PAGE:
Let’s work together to make Saudi Vision 2030 a success

Let’s work together to make Saudi Vision 2030 a success

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Khaled Almaeena

Khaled Almaeena

Many events have unfolded in the country in the last year and a half, one of the most prominent being Saudi Vision 2030.

There have also been new rules and regulations concerning aspects of government and public matters. There was a new budget announced a few days ago. New fees on expatriates have also been introduced.

All of these happenings have given rise to a new buzz in society. People talk about this in the privacy of their homes, in coffee shops and offices. In conversations, people support or question the “new style of management,” as someone put it.

Of course, as usual, certain sections of the media immediately hailed these events. Others carried the news as usual and some offered a critique. Personally, I belong to the last group. After all, we are citizens and stakeholders in this country and we all care about its future welfare. Therefore, those of us who have the ability should analyze, question and probe. And I did in my own way.

Working as an English language media person makes a person more analytical. And this is not said out of prejudice. So one becomes a bit cynical at times. However, when I analyzed events and the functioning of the government, I, along with many others, felt that after a long time blood was beginning to flow again. What also was comforting was the openness and clarity that is now easily observed.

Media and opinion makers have access and are directly informed about issues. This was illustrated by the meetings held by the Deputy Crown Prince Muhammad Bin Salman, deputy premier and minister of defense, who has met with groups from the media and the economy. He answered questions with clarity and did not mince his words. Such meetings create confidence in society and make citizens aware of challenges and the steps being taken to contain and overcome difficulties.

In short, we now have more transparency than ever before. There is a clear goal post that needs to be reached. This gives rise to a feeling of optimism. We are living in an Arab world full of turmoil; wars, destruction and chaos prevail around us. Many in our society have also been attracted to the terrorist ideology and recently published figures speak of over 2,000 Saudis fighting abroad.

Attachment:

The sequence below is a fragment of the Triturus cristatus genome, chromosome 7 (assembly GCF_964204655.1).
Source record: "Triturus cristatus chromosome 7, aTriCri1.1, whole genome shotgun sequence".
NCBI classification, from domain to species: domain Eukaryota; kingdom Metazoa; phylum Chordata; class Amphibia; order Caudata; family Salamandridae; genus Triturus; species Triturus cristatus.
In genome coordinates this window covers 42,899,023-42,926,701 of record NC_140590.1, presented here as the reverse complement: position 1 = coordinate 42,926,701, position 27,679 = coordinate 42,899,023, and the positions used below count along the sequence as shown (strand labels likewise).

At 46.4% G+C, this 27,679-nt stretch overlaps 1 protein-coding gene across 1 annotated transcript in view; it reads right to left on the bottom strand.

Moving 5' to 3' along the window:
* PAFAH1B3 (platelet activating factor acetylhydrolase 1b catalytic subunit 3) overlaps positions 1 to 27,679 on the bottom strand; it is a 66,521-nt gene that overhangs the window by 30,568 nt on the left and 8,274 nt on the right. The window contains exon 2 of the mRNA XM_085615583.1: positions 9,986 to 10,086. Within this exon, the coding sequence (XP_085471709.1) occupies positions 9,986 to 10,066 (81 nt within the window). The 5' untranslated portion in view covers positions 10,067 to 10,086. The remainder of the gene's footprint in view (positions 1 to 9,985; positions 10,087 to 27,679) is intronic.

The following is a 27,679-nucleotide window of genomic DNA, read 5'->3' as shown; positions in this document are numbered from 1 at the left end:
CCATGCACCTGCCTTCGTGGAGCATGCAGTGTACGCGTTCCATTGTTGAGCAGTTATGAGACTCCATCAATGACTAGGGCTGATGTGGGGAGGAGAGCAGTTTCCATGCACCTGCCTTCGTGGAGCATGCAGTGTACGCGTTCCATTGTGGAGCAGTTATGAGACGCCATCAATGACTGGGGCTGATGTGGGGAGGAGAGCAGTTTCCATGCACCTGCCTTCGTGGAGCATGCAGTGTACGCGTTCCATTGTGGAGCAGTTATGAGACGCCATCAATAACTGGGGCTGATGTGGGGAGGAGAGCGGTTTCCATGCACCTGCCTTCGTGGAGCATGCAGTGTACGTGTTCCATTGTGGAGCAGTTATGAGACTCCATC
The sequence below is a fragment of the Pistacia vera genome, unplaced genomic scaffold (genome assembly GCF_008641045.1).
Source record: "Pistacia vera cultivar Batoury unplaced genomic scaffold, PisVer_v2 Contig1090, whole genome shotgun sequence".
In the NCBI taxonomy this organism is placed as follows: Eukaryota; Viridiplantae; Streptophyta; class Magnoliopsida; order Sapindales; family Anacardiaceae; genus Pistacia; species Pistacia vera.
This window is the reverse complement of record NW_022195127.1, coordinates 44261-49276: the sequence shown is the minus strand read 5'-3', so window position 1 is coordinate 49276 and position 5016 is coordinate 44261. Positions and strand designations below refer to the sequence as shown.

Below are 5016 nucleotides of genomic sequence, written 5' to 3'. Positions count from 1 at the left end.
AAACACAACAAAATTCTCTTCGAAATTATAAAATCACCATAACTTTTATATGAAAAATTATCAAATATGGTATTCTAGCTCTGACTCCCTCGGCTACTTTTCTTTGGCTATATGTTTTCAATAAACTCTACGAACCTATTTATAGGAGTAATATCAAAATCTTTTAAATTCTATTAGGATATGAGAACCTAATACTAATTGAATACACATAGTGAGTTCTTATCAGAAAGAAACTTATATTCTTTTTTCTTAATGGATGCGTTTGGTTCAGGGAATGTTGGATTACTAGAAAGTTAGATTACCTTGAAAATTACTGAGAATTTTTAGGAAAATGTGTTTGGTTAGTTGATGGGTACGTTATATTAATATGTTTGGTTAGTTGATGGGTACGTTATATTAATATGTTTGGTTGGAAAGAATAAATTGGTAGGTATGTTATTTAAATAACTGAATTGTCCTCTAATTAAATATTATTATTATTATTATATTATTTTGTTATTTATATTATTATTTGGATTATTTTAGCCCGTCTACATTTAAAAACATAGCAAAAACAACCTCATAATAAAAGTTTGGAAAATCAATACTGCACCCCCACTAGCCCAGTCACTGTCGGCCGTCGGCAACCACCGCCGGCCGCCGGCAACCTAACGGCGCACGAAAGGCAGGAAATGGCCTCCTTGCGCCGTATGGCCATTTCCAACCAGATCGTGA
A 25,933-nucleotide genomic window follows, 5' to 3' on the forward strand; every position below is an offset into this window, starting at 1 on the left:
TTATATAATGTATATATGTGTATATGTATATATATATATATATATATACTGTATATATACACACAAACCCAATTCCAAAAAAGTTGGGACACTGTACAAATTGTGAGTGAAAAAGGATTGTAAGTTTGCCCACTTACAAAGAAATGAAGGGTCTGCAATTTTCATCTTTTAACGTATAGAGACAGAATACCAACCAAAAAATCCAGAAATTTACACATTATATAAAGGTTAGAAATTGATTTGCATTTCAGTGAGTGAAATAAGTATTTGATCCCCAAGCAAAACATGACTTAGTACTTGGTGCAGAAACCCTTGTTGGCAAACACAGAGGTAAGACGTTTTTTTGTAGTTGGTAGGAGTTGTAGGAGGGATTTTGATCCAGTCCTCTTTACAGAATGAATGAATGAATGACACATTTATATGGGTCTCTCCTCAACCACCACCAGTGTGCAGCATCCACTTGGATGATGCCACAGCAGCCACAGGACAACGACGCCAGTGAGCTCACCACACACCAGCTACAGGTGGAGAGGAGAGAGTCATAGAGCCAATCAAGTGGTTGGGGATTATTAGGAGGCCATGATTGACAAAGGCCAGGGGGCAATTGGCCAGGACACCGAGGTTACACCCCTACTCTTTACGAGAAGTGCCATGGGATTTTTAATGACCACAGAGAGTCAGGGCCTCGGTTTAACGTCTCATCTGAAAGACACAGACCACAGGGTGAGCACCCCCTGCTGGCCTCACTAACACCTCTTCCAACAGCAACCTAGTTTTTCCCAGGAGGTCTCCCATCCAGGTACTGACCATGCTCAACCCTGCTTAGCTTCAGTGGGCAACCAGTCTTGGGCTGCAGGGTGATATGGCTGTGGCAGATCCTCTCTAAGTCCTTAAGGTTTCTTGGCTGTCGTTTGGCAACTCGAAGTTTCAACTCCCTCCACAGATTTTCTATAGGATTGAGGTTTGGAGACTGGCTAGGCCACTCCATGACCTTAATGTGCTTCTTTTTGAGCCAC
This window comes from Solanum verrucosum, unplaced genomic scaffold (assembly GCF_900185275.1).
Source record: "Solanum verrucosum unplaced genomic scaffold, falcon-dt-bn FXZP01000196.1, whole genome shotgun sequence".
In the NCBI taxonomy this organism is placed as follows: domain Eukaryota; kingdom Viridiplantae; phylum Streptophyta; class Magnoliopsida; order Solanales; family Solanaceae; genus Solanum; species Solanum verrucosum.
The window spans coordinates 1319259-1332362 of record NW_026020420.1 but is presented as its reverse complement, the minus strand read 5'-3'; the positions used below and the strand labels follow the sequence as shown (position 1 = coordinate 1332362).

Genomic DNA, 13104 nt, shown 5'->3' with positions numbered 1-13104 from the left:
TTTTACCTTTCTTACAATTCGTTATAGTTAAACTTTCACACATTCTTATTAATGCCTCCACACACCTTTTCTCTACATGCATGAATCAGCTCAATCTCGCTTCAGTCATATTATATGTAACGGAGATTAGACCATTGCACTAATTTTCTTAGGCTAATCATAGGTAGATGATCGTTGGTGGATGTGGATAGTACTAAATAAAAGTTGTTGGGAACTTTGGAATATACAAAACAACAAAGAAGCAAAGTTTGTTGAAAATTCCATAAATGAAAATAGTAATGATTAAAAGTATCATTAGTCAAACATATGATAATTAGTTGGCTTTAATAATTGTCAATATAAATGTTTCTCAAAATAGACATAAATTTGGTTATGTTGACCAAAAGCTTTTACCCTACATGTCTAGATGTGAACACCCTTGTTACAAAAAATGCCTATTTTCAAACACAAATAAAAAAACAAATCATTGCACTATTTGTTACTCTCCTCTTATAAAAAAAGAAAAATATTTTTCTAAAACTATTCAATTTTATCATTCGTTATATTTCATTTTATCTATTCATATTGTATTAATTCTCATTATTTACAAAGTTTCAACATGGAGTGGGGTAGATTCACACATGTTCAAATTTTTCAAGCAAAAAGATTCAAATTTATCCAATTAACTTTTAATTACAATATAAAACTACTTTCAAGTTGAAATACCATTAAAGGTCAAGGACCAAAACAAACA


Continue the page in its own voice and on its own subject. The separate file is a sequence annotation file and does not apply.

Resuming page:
This should alarm us and that is why we need to be well informed. Many new economic policies are being implemented. These may be a bit painful to a society that has long been used to a welfare state system. However, times have changed and we need to wake up to the new realities.

We need good governance, transparency and an end to nepotism and corruption, and these are the issues that are now being addressed by the government. Most important are the stakeholders, the young men and women who have the drive, the ambition and the dynamism to make this country go ahead and reach our Vision 2030 as a self-dependent, vibrant economy and society based on justice, fair play and equality.

And I am optimistic that if we all work together, we can make that happen.

– The writer is Editor-at-Large. He can be reached at kalmaeena@saudigazette.com.sa and followed on Twitter: @KhaledAlmaeena

3 COMMENTS

  1. Dr. Almaeena,
    Very well said. You summed it all up very nicely in your last paragraph and in your last sentence. You said it amply when you said justice, fairplay and equality and for all to work together to make it happen and I would say from your mouth to God’s ear. Lots of hard work and sacrifices are the order of the day… I sincerely wish Saudia all the best and much success in their endevor of vision 2030. Please go out and reach for the stars and keep your feet firm on the ground.

  2. To be a powerful and developed country, first of all – in this nuclear world – be stronger in arm race. All OIC countries are nuclear free this is reason why none listen them. Be stronger in your defence.

  3. I absolutely agree with the writer that We need good governance, transparency and an end to nepotism and corruption, and these are the issues that are now being addressed by the government. Most important are the stakeholders, the young men and women who have the drive, the ambition and the dynamism to make this country go ahead and reach our Vision 2030 as a self-dependent, vibrant economy and society based on justice, fair play and equality. If we could acquire all these qualities such as good governance, transparency and an end to nepotism and corruptions, then we will be transferred to the first world as prince Khaled Alfaisal said and aimed but how long we need to reach that level. We need to start from the beginning and draw a programs or have a road map. Reforms should start from schools and special attention should be given to the teaching staff . Teachers should be paid well and they should be subjected to accountability and those who proved to be unfit should be dismissed . Then come, the role of the house. Parents follow up their children and they should be in regular contact with the teachers if not every week, at least twice a month. The mosques have a role to play. The Imams should make his sermons a lessons for those who attend and avoid classifying peoples seculars, liberals and so on and so forth. People should be respected and treated equally. This is the way Islam taught us.

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